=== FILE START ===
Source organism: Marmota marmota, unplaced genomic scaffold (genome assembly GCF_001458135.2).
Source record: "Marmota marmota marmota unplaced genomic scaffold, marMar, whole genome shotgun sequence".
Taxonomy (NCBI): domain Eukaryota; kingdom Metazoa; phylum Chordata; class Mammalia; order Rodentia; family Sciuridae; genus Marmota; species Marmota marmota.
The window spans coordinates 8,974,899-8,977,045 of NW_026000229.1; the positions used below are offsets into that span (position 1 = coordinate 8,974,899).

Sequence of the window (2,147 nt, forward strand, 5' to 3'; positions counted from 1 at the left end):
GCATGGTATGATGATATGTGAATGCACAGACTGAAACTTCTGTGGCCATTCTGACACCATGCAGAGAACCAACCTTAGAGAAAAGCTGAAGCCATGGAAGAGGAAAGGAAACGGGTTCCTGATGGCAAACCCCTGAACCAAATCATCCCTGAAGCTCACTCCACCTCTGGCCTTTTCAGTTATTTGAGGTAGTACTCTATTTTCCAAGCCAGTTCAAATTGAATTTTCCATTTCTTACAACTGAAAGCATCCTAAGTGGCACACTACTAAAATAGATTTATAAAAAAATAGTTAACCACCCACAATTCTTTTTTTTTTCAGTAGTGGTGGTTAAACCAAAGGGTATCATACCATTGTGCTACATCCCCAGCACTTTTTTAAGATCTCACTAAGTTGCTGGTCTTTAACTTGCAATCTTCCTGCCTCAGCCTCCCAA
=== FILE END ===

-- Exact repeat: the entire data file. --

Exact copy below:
Source organism: Marmota marmota, unplaced genomic scaffold (genome assembly GCF_001458135.2).
Source record: "Marmota marmota marmota unplaced genomic scaffold, marMar, whole genome shotgun sequence".
Taxonomy (NCBI): domain Eukaryota; kingdom Metazoa; phylum Chordata; class Mammalia; order Rodentia; family Sciuridae; genus Marmota; species Marmota marmota.
The window spans coordinates 8,974,899-8,977,045 of NW_026000229.1; the positions used below are offsets into that span (position 1 = coordinate 8,974,899).

Sequence of the window (2,147 nt, forward strand, 5' to 3'; positions counted from 1 at the left end):
GCATGGTATGATGATATGTGAATGCACAGACTGAAACTTCTGTGGCCATTCTGACACCATGCAGAGAACCAACCTTAGAGAAAAGCTGAAGCCATGGAAGAGGAAAGGAAACGGGTTCCTGATGGCAAACCCCTGAACCAAATCATCCCTGAAGCTCACTCCACCTCTGGCCTTTTCAGTTATTTGAGGTAGTACTCTATTTTCCAAGCCAGTTCAAATTGAATTTTCCATTTCTTACAACTGAAAGCATCCTAAGTGGCACACTACTAAAATAGATTTATAAAAAAATAGTTAACCACCCACAATTCTTTTTTTTTTCAGTAGTGGTGGTTAAACCAAAGGGTATCATACCATTGTGCTACATCCCCAGCACTTTTTTAAGATCTCACTAAGTTGCTGGTCTTTAACTTGCAATCTTCCTGCCTCAGCCTCCCAA